Planting tomatoes

It was like Christmas Day. The weather has mellowed out, there’s no chance of cold spells and Sea Island Savory Herbs has their selection of tomato plants out for sale. I think we went a little nuts. Four brandywine vines (which, by the way, can grow in excess of 8 feet tall and branch out like crazy), two early girls, four better boys, two Carolina Golds ( a large fruited native heirloom with golden yellow skin ), three Viva Italias (plum tomatoes) and three Super Sweet 100s (cherry tomatoes). We also got several bell peppers and cayenne peppers from the same spot, since we use both types quite a lot for cooking.

The really fun part was planting them … I take it back, I’m being a little facetious. We had fun, but Kevin had found an old family recipe for planting tomatoes and was bound and determined to use it this year to see how well it worked.

I have had a problem with fish since I lived for a brief while in Pennsylvania and ate one or two meals involving very bad fish. Ever since, I have been trying to overcome my distaste for it. Either way, part of the recipe involves planting fish heads, and I did not enjoy that trip to the fishmonger, even though they had a great selection of fish. Crosby’s Seafood, located both in downtown Charleston and right before you arrive on Folly Beach, has bags of fish heads (about four or five to a pack) for $2.50.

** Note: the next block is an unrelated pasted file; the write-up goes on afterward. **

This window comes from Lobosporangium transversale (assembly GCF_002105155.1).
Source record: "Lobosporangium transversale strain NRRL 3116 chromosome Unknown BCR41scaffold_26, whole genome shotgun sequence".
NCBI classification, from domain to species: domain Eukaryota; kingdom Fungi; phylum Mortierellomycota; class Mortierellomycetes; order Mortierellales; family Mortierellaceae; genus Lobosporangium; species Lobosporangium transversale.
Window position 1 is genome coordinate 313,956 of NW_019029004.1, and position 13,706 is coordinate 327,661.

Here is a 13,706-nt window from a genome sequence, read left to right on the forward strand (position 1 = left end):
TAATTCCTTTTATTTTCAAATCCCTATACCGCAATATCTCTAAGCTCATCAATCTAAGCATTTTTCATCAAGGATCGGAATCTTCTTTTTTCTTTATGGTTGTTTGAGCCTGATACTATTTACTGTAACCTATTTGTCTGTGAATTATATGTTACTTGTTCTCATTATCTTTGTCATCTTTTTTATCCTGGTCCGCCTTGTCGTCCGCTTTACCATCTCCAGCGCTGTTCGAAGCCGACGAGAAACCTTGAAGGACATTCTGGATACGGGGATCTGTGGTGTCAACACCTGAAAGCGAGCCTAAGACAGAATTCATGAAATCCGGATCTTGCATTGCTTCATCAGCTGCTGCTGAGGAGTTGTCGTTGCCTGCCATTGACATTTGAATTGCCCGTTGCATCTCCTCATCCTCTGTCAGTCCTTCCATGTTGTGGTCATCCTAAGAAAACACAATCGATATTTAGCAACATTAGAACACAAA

The recipe goes as follows:

1) Dig a hole about two feet deep.

2) Toss in a handful of bone meal, a handful of organic beneficial fungus with fertilizer, a fish head, two aspirin, and an egg shell or two for each plant.

3) Plant your tomato plant as deep as possible. Our plants were about a foot tall each, and we covered them until only the very tops were poking above the soil. This provides for stability and plant health.

This recipe comes from Love Apple Farms, and many a tomato enthusiast has sworn by Cynthia Sandberg’s recipe. If you want to know more about her preferences in planting, visit their tomato site here

. We planted all the tomatoes today, so we’ll see how they turn out!

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3 Comments »

  1. matt said

    This blog’s great!! Thanks :).

  2. Patti Romano said

    I am thoroughly enjoying your blog and will continue to follow you. Kristin, I just did a neat Planet Bonehead “Quiclip” on Sea Island Savory Herbs on Johns Island that I thought you might enjoy.

    http://www.planetbonehead.blip.tv

    Hope to see you soon around the islands.

    • kevinhackler said

      I love it! What a great way of showing people all of the wonderful green businesses and services around Charleston. Please let me know if there’s ever anything we can do to help!

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